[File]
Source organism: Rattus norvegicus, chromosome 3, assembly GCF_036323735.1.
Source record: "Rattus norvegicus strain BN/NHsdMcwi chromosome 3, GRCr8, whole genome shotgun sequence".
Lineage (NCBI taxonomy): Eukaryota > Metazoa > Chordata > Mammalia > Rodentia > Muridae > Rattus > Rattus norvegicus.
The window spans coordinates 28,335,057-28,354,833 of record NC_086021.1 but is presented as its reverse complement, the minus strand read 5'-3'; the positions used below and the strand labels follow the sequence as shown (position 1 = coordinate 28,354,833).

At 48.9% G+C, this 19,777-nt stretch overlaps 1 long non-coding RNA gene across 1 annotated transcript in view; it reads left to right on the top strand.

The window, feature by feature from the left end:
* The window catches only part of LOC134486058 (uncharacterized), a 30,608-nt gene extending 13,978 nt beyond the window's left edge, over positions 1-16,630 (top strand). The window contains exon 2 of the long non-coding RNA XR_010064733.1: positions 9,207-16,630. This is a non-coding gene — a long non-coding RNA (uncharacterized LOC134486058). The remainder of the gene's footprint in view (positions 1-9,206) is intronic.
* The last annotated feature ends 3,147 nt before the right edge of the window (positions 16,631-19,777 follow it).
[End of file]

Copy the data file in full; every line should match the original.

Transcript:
Source organism: Rattus norvegicus, chromosome 3, assembly GCF_036323735.1.
Source record: "Rattus norvegicus strain BN/NHsdMcwi chromosome 3, GRCr8, whole genome shotgun sequence".
Lineage (NCBI taxonomy): Eukaryota > Metazoa > Chordata > Mammalia > Rodentia > Muridae > Rattus > Rattus norvegicus.
The window spans coordinates 28,335,057-28,354,833 of record NC_086021.1 but is presented as its reverse complement, the minus strand read 5'-3'; the positions used below and the strand labels follow the sequence as shown (position 1 = coordinate 28,354,833).

At 48.9% G+C, this 19,777-nt stretch overlaps 1 long non-coding RNA gene across 1 annotated transcript in view; it reads left to right on the top strand.

The window, feature by feature from the left end:
* The window catches only part of LOC134486058 (uncharacterized), a 30,608-nt gene extending 13,978 nt beyond the window's left edge, over positions 1-16,630 (top strand). The window contains exon 2 of the long non-coding RNA XR_010064733.1: positions 9,207-16,630. This is a non-coding gene — a long non-coding RNA (uncharacterized LOC134486058). The remainder of the gene's footprint in view (positions 1-9,206) is intronic.
* The last annotated feature ends 3,147 nt before the right edge of the window (positions 16,631-19,777 follow it).